I’m a stay-at-home mom, but I’ve always been curious as to what happens with my work-away-from-home mom counterparts. I asked a friend of mine, Tiffany, if she would be willing to grant me an interview. Tiffany is a librarian in western New York. She has two children ages 6 years and 10 months.
The interview took place a few months ago. Since the interview was long, I’ve broken it down into topics. My questions are in bold italics and Tiffany’s responses are in regular font.
How long have you been pumping at work (including this child and your previous child)?
For my first child, my son, I pumped at work for 9.5 months. With my daughter, I’m on my seventh month of pumping, and I plan to continue to pump until she is a year old.
How did you go about notifying your boss that you intended to pump at work?
I work in a wonderful environment and did not have to officially ask for time to pump or anything like that. I have my own private office with a door that locks, so I could just pump whenever I needed to. I think that I mentioned it to my boss in my email to her about my return date.
Have you heard of the provision known as Reasonable Break Time for Nursing Mothers? Has it affected you at work? Has this effect been positive or negative?(On March 23, 2010 President Obama signed into law the Patient Protection and Affordable Care Act also known as Health Care Reform. In it one provision known as Reasonable Break Time for Nursing Mothers went into immediate effect. It forced employers who had 50 or more employees to make better accommodations for mothers to pump at work. This included adequate break time and locations for pumping other than a bathroom where the mother would not be disturbed.)
I had not heard about this law specifically, although I knew that there were legal protections for nursing mothers at work. This is my second baby that I have pumped for at work, the first being back in 2006, and in both instances, I had had the same excellent experience with my employer on this issue.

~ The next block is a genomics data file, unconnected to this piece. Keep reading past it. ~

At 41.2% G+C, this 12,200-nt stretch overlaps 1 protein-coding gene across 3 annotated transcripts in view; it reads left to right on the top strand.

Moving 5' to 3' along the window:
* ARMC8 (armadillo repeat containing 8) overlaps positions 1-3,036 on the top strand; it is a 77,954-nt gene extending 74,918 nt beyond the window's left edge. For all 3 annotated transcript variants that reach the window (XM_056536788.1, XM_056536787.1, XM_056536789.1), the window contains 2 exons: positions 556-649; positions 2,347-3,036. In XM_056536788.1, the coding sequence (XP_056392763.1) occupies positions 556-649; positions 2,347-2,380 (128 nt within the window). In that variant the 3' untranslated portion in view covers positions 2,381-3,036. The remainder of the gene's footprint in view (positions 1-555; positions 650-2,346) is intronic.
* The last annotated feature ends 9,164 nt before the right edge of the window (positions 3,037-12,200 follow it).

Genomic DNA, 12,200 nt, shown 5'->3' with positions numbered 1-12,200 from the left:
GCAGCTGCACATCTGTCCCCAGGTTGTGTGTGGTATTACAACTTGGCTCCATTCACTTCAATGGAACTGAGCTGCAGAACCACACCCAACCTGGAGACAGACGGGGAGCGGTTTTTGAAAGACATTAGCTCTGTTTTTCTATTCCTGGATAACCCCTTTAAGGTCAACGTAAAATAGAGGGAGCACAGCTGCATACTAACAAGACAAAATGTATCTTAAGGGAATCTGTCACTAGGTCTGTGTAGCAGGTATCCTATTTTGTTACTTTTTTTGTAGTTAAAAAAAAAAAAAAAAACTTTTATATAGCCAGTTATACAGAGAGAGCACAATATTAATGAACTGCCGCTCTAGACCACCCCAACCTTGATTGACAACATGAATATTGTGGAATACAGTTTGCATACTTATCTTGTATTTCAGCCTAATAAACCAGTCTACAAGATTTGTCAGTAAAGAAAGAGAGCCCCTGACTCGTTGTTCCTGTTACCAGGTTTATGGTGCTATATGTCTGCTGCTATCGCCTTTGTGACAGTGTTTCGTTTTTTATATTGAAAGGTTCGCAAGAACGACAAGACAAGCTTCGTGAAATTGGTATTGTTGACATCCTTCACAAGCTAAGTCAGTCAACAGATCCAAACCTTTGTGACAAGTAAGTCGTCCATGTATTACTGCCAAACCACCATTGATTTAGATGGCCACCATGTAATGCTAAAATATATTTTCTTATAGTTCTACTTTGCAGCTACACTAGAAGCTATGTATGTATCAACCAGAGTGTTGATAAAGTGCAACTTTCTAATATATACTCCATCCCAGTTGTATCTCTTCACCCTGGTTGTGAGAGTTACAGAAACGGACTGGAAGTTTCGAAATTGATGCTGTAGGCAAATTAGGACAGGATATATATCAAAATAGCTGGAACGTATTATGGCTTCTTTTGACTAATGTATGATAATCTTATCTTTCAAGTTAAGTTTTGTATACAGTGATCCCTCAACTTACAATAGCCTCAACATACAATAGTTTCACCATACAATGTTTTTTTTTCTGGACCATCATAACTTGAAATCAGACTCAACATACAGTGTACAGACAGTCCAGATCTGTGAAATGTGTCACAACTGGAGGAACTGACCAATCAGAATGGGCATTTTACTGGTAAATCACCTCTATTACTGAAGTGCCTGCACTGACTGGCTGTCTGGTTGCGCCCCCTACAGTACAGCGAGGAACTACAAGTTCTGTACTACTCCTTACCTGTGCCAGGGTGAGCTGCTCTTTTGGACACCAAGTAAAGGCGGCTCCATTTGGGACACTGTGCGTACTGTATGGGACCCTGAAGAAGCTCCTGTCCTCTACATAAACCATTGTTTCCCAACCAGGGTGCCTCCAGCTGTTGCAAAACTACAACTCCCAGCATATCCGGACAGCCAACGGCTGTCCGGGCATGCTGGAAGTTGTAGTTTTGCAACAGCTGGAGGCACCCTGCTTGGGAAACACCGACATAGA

Was it difficult to return to work and continue the breastfeeding relationship?
I found pumping at work to be seamless once I got a schedule for it down and started remembering to leave time for it in my availability for work commitments. It makes me feel good to know that although I’m at work, I’m providing this milk for my baby. It makes me feel closer to them in a special way.Of course, the first day that you return to work and leave your baby is an emotional one. I like my job and I did struggle with postpartum depression after the birth of my son. In some ways, returning to work was healthy for me mentally. But still, I wept each time that “first day” arrived. It’s very difficult.
What ways have you had to change your normal work routine to accommodate pumping?
The biggest issue is carving out the time to do it. I need to plan my daily schedule so that I have two intervals to pump around the same times each day. Thus, I have to factor those times into the meeting availability that I provide to others, and my ability to staff the reference desk, as I am a librarian.
Article by Laura Weirich
Laura Weirich has been married for four years and has two sons. She's been breastfeeding for nearly two years and currently tandem nurses her toddler and infant. A big proponent of breastfeeding, she's been educating her friends and family about the benefits of breastfeeding and helping other women along the way. When she's not nursing, she chases a toddler all day, washes cloth diapers, tries to catch a few zs and reads up on the latest research about children.
Laura has written 33 awesome articles for Natural Family Today.
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